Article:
Panthera tigris sumatrae
Indonesian Island of Sumatra
Mixed tropical forest and mangrove swamp
Antelope, wild pig, wild cattle and a wide range of smaller prey
103 days, average litter size two to three kittens
15 years in the wild and up to 20 years in captivity
The stripes on the tiger provide camouflage so that it can stalk or lie in ambush for its prey without being seen.
During the hot season tigers spend much of the day resting near streams and water pools, often lying or standing in water to keep cool.
Wild populations in Sumatra are protected and captive zoo populations are managed in an attempt to prevent this subspecies following the Bali and Javan tigers; these subspecies became extinct in the 1940s and 1980s respectively.
The Sumatran tiger is the smallest subspecies, the Siberian the largest. It is estimated there are around 400-500 Sumatran tigers surviving in the wild.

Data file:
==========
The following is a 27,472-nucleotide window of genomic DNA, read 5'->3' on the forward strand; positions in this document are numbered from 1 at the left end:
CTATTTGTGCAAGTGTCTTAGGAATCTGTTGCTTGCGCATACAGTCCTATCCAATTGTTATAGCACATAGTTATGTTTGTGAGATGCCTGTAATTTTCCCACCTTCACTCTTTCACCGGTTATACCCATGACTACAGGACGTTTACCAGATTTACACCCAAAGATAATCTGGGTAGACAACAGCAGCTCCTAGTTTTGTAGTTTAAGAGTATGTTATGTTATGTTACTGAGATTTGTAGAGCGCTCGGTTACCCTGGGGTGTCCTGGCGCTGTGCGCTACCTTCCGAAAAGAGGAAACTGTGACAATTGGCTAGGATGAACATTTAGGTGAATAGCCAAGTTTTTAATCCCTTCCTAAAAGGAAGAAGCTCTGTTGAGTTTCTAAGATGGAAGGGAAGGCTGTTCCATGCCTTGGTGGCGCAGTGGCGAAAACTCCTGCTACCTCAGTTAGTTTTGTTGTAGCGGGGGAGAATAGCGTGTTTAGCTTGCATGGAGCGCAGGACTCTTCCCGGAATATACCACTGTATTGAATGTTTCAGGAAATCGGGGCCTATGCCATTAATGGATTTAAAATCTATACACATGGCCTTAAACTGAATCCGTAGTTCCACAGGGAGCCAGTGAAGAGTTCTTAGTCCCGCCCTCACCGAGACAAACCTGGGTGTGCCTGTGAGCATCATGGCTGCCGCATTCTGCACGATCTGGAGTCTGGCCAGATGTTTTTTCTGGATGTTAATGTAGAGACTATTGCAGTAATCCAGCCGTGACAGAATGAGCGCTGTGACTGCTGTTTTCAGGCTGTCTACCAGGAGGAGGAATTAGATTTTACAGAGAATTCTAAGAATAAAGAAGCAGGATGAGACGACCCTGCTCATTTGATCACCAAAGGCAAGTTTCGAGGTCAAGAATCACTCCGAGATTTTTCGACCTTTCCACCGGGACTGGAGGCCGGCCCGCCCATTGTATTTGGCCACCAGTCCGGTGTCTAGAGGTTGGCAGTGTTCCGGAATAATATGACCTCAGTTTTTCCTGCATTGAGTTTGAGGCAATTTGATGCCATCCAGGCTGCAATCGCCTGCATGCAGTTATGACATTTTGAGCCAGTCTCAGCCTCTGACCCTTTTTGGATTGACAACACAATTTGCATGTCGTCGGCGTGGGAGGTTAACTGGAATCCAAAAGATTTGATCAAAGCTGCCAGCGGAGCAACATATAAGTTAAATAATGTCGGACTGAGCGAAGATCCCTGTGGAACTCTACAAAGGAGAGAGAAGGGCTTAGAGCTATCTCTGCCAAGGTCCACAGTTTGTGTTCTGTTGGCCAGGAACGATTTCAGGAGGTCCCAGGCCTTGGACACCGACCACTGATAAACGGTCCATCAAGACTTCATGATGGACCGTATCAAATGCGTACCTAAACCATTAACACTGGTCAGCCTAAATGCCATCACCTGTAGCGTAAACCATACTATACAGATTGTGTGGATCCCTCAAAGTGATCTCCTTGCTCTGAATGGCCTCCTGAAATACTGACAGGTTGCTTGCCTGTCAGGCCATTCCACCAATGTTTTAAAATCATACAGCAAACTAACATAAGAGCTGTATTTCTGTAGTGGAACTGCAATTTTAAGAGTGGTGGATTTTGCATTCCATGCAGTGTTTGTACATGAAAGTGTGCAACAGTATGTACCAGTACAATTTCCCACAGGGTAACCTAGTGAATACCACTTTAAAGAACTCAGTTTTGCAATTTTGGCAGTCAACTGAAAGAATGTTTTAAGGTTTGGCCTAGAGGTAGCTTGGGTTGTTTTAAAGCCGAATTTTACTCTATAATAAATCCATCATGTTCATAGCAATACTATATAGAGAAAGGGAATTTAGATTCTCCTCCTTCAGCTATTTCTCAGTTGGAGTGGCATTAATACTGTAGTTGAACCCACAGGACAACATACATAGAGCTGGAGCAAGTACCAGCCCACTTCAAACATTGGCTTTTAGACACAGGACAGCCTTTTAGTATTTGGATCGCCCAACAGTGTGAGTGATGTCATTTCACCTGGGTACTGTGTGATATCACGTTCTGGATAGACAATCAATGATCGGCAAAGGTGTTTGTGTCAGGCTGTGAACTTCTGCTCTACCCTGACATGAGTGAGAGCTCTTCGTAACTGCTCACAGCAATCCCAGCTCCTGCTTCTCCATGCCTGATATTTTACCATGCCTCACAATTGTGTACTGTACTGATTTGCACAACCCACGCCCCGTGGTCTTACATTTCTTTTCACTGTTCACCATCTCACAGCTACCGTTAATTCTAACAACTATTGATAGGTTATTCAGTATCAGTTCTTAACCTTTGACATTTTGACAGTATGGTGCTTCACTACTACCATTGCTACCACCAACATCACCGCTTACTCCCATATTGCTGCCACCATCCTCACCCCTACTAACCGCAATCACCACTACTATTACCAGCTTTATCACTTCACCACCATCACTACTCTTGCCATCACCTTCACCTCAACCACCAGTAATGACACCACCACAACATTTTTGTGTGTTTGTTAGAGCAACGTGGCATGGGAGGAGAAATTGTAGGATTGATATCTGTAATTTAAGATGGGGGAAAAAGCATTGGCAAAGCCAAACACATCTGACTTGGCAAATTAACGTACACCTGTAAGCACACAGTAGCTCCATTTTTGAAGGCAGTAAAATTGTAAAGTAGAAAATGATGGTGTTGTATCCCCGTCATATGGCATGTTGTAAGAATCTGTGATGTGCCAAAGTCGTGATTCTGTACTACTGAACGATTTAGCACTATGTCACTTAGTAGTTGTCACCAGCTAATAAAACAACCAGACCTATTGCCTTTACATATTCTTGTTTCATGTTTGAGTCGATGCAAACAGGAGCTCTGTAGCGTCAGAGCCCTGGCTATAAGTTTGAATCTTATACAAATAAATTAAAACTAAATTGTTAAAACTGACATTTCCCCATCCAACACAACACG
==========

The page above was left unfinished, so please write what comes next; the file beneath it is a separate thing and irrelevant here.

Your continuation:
At Hamilton Zoo:
There are five sumatran tigers at Hamilton Zoo. Oz and Kembali are the males and Mencari, Sali and Kirana are the girls.
Kembali and Kirana are the son and daughter of Oz and Sali. The cubs were born 16 November 2014 and a naming competition was held following this to find appropriate names for the pair. The two names relate the their native habitat or Sumatra and were selected from over 800 entries. Kembali means 'return' or 'come back' and Kirana means 'beautiful ray of light'.
Dad Oz came to Hamilton Zoo from Auckland Zoo at the end of 2013 specificially to breed with mother Sali. Kembali and Kirana can usually be found in the main tiger enclosure with mum Sali. Oz and Mencari are often together in the smaller tiger enclosure.
Mencari - 10 January 2000
Oz - 22 November 2004
Sali - 10 April 2008
Kembali - 16 November 2014
Kirana - 16 November 2014